Unlike its smaller brother (the T20 shown above next to the T30) the Evo T30 does include legacy ports. It uses the same Geode chipset as the T20. It is also noticeably larger. The unit I have was manufactured in March 2003 with 32Mb flash and 64Mb RAM.
The basic specs are:
Processor (&NB) National Semiconductors Geode GX1, 300MHz Memory Depends on model.
Variants are (Flash/RAM):
Display (&SB) National Semiconductors CS5530A. max. 4 MB VRAM. 1280x1024/16bpp Ports 4 x USB1.1 Network National Semiconductors DP83815 10/100 Mbit Sound Integrated in the CS5530A (Kahlua) - AC97 compatible RTC Dallas DS12885 (but NOT battery backed!) Power 12V <1 amps Connections
- 1 x Power socket
- 4 x USB 1.1
- 1 x VGA D-SUB 15
- 1 x 3.5 mm jack phones/line out
- 1 x 3.5 mm jack microphone in
- 1 x Serial
- 1 x Parallel
- 1 x PCMCIA
- 1 x RJ45 ethernet
The unit requires a 12V supply. If yours came without one a unit can be easily sourced. I bought a 12V 3A unit on ebay that was advertised as being a replacement one for an LCD display. I'm not too sure of the exact dimensions required for the plug, but a 5.5mm external 2.1mm internal plug seems to fit. (Maplin stock one - part # AQ88V type E).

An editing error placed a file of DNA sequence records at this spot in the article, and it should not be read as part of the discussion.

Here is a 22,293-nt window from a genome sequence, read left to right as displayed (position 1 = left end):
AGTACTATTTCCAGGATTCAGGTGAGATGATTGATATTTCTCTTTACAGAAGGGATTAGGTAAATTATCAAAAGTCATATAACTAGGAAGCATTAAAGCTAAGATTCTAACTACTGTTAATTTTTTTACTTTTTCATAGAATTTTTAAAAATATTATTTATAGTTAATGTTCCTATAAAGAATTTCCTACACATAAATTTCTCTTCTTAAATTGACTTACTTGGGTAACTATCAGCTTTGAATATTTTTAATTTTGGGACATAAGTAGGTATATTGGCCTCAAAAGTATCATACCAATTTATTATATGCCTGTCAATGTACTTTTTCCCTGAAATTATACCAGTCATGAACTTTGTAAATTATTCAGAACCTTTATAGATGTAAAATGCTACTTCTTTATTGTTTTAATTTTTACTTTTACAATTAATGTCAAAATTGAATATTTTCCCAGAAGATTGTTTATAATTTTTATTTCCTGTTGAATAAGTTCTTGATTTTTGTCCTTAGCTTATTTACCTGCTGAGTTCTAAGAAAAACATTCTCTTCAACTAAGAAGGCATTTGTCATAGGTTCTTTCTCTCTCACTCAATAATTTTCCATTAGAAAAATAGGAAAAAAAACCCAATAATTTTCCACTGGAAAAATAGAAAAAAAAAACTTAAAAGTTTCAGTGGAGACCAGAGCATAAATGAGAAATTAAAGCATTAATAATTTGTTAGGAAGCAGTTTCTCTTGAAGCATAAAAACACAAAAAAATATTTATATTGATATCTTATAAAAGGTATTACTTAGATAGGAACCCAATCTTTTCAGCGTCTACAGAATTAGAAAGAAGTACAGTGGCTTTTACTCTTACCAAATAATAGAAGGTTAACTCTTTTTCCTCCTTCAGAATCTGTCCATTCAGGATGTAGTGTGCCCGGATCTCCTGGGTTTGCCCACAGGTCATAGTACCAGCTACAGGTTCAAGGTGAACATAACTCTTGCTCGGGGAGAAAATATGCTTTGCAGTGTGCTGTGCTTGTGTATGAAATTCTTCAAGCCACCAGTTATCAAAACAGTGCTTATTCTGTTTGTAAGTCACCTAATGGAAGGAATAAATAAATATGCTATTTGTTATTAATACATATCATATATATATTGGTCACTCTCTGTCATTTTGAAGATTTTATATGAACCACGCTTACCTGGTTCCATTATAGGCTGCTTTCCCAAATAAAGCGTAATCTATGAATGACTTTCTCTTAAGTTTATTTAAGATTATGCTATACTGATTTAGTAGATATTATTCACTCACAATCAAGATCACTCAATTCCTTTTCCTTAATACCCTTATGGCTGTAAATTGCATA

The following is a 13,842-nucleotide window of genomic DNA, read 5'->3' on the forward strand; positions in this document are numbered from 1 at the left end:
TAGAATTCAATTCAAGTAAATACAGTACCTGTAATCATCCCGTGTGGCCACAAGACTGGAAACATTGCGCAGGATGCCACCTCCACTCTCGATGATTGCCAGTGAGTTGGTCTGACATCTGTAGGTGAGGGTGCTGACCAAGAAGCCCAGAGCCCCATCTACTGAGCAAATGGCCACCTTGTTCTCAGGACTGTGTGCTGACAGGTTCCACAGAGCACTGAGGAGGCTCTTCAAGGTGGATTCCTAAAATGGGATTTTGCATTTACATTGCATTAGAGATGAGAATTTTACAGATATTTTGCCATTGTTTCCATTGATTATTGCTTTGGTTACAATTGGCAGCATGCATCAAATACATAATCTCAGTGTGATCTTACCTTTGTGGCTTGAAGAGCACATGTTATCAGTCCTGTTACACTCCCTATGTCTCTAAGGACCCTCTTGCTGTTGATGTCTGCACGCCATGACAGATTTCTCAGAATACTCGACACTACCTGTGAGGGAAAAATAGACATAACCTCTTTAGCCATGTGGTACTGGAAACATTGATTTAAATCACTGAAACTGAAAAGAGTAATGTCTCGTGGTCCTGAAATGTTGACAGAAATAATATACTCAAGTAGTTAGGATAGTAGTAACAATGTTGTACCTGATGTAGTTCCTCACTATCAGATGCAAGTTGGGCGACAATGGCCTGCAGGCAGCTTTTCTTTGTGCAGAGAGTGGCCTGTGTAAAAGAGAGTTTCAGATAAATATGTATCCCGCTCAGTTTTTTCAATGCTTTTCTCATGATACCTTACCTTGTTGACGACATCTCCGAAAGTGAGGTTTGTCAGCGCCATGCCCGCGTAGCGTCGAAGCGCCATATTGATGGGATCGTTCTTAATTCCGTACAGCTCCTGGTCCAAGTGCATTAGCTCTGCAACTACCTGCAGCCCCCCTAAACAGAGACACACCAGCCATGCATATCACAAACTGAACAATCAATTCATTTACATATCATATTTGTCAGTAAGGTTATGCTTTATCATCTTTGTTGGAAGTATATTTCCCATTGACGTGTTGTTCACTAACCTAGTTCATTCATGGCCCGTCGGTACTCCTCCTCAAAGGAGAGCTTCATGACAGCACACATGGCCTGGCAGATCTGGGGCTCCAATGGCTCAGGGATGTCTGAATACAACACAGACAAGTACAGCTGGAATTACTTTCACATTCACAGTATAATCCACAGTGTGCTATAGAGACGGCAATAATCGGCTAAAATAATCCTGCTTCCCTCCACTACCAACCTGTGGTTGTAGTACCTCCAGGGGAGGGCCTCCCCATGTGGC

If you open the T30 you (may) have the opportunity to increase the amount of flash and RAM. To remove the black cover you need to remove the single screw by the PCMCIA connector before you can slide it backwards and remove it. This reveals the circuit board (see photo right) and you'll find a SODIMM socket (at the bottom) and a 44-pin IDE connector at the top. In my unit the flash chip is soldered to the printed circuit board and is just above the IDE connector.
The SODIMM socket takes 144 pin PC133 SODIMM SDRAM memory. You'll find suitable memory advertised on ebay by people who've upgraded their laptops. A 128MB SODIMM can be picked up for £1 plus about the same again in postage charges. I believe the maximum memory supported is 256Mb. (So far I've only added 128Mb SODIMMs).
It would appear that these either have on-board flash and a 2Mbit BIOS or a Disk On Module plugged into the IDE connector and a 4Mbit Bios. The 2Mbit BIOS will not recognise/boot from the IDE connector. I haven't yet verified this.
Underneath the ribbon cable (that goes to the daughter board carrying a number of the I/O interfaces) there is a holder for a button cell should you wish to provide battery backup for the RTC.
Click on the photograph for a larger picture of the front and the rear of the PCB.
Any comments? email me. Last update April 2010